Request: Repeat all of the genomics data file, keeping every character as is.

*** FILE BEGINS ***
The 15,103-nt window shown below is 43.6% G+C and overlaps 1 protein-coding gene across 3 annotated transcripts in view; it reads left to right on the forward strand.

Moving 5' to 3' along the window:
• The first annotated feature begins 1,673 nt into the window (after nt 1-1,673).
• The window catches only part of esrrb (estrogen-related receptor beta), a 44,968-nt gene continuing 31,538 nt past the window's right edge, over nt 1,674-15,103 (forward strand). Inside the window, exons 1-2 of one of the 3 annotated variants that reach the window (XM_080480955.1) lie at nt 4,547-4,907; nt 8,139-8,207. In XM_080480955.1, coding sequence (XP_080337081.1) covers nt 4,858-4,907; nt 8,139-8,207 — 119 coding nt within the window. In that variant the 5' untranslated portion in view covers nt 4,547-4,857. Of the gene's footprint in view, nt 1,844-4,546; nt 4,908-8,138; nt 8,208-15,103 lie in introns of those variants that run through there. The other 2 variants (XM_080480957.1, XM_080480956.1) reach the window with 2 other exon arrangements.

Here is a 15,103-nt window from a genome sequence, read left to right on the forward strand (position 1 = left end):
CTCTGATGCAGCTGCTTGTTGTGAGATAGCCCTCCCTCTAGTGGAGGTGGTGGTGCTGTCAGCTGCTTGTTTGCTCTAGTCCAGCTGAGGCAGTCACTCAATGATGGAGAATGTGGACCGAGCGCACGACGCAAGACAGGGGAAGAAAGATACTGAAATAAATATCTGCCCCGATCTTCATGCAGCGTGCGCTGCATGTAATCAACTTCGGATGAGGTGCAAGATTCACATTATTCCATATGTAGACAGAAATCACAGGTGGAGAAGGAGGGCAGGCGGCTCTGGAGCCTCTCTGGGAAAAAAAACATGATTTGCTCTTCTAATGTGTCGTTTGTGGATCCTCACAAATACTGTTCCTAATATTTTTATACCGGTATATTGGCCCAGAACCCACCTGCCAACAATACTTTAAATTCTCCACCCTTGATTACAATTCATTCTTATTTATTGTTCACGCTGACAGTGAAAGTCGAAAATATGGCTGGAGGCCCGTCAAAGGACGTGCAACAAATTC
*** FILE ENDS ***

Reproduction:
The 15,103-nt window shown below is 43.6% G+C and overlaps 1 protein-coding gene across 3 annotated transcripts in view; it reads left to right on the forward strand.

Moving 5' to 3' along the window:
• The first annotated feature begins 1,673 nt into the window (after nt 1-1,673).
• The window catches only part of esrrb (estrogen-related receptor beta), a 44,968-nt gene continuing 31,538 nt past the window's right edge, over nt 1,674-15,103 (forward strand). Inside the window, exons 1-2 of one of the 3 annotated variants that reach the window (XM_080480955.1) lie at nt 4,547-4,907; nt 8,139-8,207. In XM_080480955.1, coding sequence (XP_080337081.1) covers nt 4,858-4,907; nt 8,139-8,207 — 119 coding nt within the window. In that variant the 5' untranslated portion in view covers nt 4,547-4,857. Of the gene's footprint in view, nt 1,844-4,546; nt 4,908-8,138; nt 8,208-15,103 lie in introns of those variants that run through there. The other 2 variants (XM_080480957.1, XM_080480956.1) reach the window with 2 other exon arrangements.

Here is a 15,103-nt window from a genome sequence, read left to right on the forward strand (position 1 = left end):
CTCTGATGCAGCTGCTTGTTGTGAGATAGCCCTCCCTCTAGTGGAGGTGGTGGTGCTGTCAGCTGCTTGTTTGCTCTAGTCCAGCTGAGGCAGTCACTCAATGATGGAGAATGTGGACCGAGCGCACGACGCAAGACAGGGGAAGAAAGATACTGAAATAAATATCTGCCCCGATCTTCATGCAGCGTGCGCTGCATGTAATCAACTTCGGATGAGGTGCAAGATTCACATTATTCCATATGTAGACAGAAATCACAGGTGGAGAAGGAGGGCAGGCGGCTCTGGAGCCTCTCTGGGAAAAAAAACATGATTTGCTCTTCTAATGTGTCGTTTGTGGATCCTCACAAATACTGTTCCTAATATTTTTATACCGGTATATTGGCCCAGAACCCACCTGCCAACAATACTTTAAATTCTCCACCCTTGATTACAATTCATTCTTATTTATTGTTCACGCTGACAGTGAAAGTCGAAAATATGGCTGGAGGCCCGTCAAAGGACGTGCAACAAATTC